"I know she hated living way out there. That's why they lived in Tacoma," LaVonne M. Sparkman said. She is a Morton resident who has written four books on East Lewis County history.

"Nobody knows where she got the name," Sparkman said.

Kosmos' corner of the world had 500 men working in Kosmos Timber Co.'s mill; a lumber camp recreation hall called The Blue Room; from 100 to 150 people living in town; the Kosmos Korner Store; a dance hall; a tavern named the Circle-H that became Big Dick's, after owner Dick Wierdt; and a post office that doubled as home to the Palorose Cafe.

Carnahan's sister, Elizabeth Barrett, and husband, Kenneth Barrett, ran the restaurant. Kenneth Barrett raised palomino horses. Elizabeth Barrett, postmistress for 40 years, nurtured a garden with 350 rose bushes, some 35 varieties of rhododendrons, 2,500 gladiolus and more than 100 varieties of dahlias. Palorose was a hybrid of palomino and rose.

"Her mother (Lissa Barrett) had been a professional cook, and she baked pies for the Palorose," said Harold Cooper, 73, a former Lewis County commissioner, and partners with brother George in the family logging business.

"People came all the way from Chehalis for her blackberry pies," Carnahan said.

In the dried mud bed that was Kosmos, red and green tiles survive on a concrete foundation - relics of the Palorose floor. A few cement pads mark where the Kosmos Korner Store stood.

The foundations emerge in February, but this is an exceptional winter. Riffe Lake, 778 feet elevation when full, and normally 680 to 700 feet, has sunk to a record low of 648 feet. Tacoma Power and the state Department of Fish and Wildlife have placed additional signs and vehicle barriers on the lake bed. Citations run $71 to $500.

"I was out here a couple of Sundays back," Harold Cooper said, "and couldn't find a place to park."

Being a Kosmos native - a Kosmopolitan? - Cooper knew the way to trails at the base of Dog Mountain. The Cooper brothers know logging roads where they can see foundations of the lumber mill, a sketchy outline of the town, and an eddy in the Cowlitz where kids caught trout and steelhead salmon. Everyone called it Kosmos Pool.

A big puddle remains where the Kosmos Timber Co. powder house left this world one night in 1962 - a concussive harbinger of the town's demise. The powder house exploded with a boom that uprooted alders, broke windows and lifted houses from their foundations. Nobody was hurt beyond scratches from flying glass. It was a kids' prank.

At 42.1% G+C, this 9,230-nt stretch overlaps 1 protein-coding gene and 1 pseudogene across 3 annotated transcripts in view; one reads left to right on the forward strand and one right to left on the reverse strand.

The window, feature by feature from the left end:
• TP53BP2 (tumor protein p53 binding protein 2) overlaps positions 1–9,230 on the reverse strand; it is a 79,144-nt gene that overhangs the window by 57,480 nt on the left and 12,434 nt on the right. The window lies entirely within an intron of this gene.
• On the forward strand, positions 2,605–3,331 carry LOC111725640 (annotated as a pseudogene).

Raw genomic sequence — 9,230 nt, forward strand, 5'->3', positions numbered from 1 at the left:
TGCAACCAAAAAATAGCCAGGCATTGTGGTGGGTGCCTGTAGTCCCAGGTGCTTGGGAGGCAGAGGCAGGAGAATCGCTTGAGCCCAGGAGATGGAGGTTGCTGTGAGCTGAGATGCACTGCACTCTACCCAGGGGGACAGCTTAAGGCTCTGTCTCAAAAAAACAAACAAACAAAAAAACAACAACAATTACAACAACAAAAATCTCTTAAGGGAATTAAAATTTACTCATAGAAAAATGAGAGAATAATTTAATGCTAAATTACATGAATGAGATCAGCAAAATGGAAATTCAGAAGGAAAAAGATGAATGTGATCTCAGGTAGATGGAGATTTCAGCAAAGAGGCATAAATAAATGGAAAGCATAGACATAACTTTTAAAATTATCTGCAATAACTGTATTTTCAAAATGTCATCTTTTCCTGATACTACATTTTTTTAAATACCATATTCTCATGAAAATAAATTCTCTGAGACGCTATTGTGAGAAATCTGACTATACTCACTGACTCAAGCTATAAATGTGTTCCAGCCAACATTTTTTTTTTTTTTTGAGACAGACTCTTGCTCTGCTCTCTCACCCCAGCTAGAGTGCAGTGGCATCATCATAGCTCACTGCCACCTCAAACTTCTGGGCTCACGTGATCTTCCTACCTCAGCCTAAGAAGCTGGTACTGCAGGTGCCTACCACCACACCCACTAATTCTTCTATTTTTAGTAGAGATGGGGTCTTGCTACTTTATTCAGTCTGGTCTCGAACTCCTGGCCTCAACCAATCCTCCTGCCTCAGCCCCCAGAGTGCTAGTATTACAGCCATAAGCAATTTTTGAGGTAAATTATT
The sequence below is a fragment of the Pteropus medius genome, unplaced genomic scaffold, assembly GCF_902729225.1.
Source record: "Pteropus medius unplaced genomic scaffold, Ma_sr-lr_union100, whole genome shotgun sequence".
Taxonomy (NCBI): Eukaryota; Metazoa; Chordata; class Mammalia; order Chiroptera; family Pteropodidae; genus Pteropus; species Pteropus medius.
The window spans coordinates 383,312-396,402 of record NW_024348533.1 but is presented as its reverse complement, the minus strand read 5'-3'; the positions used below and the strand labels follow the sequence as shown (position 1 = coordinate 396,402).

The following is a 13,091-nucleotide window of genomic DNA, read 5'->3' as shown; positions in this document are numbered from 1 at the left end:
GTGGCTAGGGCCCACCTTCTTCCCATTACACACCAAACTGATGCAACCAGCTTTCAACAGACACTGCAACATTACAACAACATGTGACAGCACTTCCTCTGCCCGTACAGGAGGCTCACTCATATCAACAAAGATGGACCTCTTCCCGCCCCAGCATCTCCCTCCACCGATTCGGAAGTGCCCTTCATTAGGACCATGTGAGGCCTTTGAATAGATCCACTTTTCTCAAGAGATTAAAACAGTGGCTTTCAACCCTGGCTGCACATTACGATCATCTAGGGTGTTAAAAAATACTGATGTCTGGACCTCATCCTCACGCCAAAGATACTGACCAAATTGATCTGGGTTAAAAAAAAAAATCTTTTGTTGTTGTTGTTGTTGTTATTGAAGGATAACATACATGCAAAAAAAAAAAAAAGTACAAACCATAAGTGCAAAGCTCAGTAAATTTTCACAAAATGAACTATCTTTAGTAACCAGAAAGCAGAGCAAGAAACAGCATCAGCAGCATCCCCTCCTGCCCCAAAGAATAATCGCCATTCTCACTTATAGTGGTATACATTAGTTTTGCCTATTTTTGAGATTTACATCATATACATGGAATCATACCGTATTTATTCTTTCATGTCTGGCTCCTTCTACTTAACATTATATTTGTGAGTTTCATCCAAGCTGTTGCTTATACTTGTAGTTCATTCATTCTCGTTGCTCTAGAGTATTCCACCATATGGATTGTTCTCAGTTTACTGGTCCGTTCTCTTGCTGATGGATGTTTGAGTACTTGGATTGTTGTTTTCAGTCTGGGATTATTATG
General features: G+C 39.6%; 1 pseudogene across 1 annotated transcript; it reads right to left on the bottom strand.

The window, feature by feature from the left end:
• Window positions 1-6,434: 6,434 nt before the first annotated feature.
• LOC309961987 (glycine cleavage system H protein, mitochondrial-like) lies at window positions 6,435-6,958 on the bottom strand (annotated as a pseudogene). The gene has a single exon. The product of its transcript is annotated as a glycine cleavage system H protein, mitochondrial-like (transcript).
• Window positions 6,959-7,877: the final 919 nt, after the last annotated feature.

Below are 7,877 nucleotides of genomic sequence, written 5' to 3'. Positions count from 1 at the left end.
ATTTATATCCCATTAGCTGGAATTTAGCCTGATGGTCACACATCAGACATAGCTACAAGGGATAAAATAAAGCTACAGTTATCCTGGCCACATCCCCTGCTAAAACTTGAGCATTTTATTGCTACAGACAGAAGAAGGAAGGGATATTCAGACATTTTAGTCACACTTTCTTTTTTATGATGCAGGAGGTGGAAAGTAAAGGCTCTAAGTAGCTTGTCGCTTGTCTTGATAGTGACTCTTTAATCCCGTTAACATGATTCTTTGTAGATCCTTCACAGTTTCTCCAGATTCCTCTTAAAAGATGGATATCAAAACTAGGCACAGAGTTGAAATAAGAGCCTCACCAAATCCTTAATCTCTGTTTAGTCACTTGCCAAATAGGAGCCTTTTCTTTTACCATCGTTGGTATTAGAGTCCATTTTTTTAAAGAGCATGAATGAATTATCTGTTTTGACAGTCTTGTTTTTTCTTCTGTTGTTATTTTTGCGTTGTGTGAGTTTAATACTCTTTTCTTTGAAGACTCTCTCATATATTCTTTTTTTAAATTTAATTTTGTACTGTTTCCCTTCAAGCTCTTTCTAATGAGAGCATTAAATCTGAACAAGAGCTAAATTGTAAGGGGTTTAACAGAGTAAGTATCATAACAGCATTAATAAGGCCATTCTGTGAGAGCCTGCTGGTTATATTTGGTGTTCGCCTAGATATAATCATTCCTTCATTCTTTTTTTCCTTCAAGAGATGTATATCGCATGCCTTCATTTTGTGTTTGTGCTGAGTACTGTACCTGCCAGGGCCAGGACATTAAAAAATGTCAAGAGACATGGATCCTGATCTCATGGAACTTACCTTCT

"Damn near took me out of bed," George Cooper said. "If they hadn't taken two tons of dynamite out of the powder house that very day, the whole town would have blown."

The explosion left a murky pool where the powder house sat. Come February, the powder house pool marks where the mill stood and Kosmos lived.

"You know how the South treats a Yankee? That's how we feel about Tacoma," George Cooper said. "It's a hell of a feeling when somebody walks up to your door to buy you out and you know you have to sell."

He received $33,000 for 12 acres with 13 buildings, including his house. Behind George Cooper's house in Glenoma, on a ridge above Riffe Lake, is a tall shed full of tools and memories. It's the only building left from Kosmos, salvaged by Cooper when he moved up the hill.

On cold days when mists swirl Dog Mountain's woods and Riffe Lake's waters trickle to Mossyrock Dam, George Cooper goes out back to get a hammer or an ax. Every time he walks in that hulk of a shed, he thinks of a place just down the hill and never forgotten.

- - - * Reach staff writer Bart Ripp at 253-597-8678 or bart.ripp@mail.tribnet.com.

- - - SIDEBAR: learn more

To read more about Kosmos and East Lewis County, LaVonne M. Sparkman's books are still available.

"From Homestead to Lakebed," published in 1994, and her "Before It's Gone: Old-Timers' Tales" (1998) cost $29.50 each, including tax and postage. Sparkman's "Nowhere to Look But Up!", an early history of Morton and Mineral, is available for $22.25.

Contact LaVonne M. Sparkman, PO Box 15, Morton, WA 98356.

Credit Bart Ripp

The News Tribune, Tacoma, Wa.

02/20/2001